9. Vets Could Pay In-State Tuition Anywhere Under New Bill. Government Executive The 2013 G.I. Bill Tuition Fairness Act would mandate “public higher education institutions” provide in-state tuition rates to veterans. The measure, introduced in the Senate this week by Sen. John Boozman (R-AR), is part of “commonsense change” to enable “greater access to affordable higher education” for veterans, he said. In a Friday statement he said, “Our service members face a unique challenge of establishing residency that often follows them when transitioning back to civilian life. By requiring schools that are eligible for G.I. bill benefits to charge any veteran the in-state tuition rate, we can remove this barrier to affordable higher education for the men and women who sacrificed for our nation.”
10. Retreat By VA And DoD On Electronic Health Records Criticized. Washington Post The Defense and Veterans Affairs departments decided “to scrap an ambitious effort to create a single shared electronic health-records system for service members and veterans” by 2017, following many “delays and more than $1 billion” in expenditures, and instead to “merge the existing systems.” Defense Secretary Leon Panetta said, “Rather than building a single, integrated system from scratch, we will focus our immediate efforts on integrating VA and DOD health data as quickly as possible by upgrading our existing systems.” Expressing criticism of the decision, House Committee on Veterans’ Affairs Chair Rep. Jeff Miller (R-FL) said, “The decision by DOD and VA to turn their backs on a truly integrated electronic health record system is deeply troubling. The need for a record system integrated across all DOD and VA components has been universally accepted for years.”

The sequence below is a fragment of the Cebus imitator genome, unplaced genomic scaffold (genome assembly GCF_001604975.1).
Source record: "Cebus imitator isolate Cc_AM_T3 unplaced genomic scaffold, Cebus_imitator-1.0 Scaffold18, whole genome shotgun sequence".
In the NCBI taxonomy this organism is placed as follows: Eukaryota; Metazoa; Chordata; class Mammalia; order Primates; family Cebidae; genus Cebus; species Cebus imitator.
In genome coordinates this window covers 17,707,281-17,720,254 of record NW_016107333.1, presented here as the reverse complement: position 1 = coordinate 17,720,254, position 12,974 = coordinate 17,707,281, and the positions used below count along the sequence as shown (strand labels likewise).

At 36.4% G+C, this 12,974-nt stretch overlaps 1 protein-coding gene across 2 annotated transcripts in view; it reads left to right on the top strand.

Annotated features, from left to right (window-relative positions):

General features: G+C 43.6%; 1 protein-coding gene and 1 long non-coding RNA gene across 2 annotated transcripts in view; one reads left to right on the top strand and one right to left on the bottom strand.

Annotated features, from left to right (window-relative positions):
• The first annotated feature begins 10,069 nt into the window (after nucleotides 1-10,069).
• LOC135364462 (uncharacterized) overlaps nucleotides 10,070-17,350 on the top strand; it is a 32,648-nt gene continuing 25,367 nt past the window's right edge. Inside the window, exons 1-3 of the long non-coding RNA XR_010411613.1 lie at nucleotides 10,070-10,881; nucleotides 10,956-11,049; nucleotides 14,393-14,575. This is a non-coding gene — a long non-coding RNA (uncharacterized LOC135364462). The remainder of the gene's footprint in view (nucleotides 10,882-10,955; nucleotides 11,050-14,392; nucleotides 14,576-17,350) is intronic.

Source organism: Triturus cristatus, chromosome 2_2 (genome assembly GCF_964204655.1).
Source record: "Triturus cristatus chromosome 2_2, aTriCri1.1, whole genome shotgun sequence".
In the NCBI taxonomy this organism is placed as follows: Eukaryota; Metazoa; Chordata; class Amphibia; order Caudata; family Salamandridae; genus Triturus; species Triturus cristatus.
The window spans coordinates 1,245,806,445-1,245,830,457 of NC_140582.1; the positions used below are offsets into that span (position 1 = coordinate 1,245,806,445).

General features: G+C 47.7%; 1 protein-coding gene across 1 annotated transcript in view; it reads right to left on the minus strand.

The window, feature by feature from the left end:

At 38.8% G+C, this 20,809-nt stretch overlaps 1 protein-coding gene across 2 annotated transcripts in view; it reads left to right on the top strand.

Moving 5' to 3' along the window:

Have You Heard?
Did you know … Veterans can use their VA Benefits to pursue “on-the-job training” (“OJT”) or apprenticeship training with a private sector employer? The attached one page summary can be a useful tool for both Veterans and employers.
This option is a win/win for the employer and the Veteran. The employer has an opportunity to bring a Veteran on as a trainee while he or she pursues the employer prescribed training program towards the journeyman position. The Veteran is provided monthly benefits from VA to supplement their trainee wages. At the end of the training—the employer has a fully trained journeyman employee. This program needs to be approved by their local State Approving Agency(SAA). Click here for State Approving Agency contact information.
The Special Employer Incentive (SEI) program is an employment program for our Wounded Warriors and Disabled Veterans … but more. It can pay up to half of a Veteran’s salary for 6 months and other work related tools.
Spread the word, these programs provide a wonderful benefit to the Veteran and any employer. Businesses need a skilled workforce and are often willing to pay to train their employees….these programs make hiring a Veteran a good business proposition.
Additional information about the OJT and apprenticeship program is available at
Additional information about the Vocational Rehabilitation and Employment program for Veterans with service-connected disabilities can be found at http://www.vba.va.gov/bln/vre/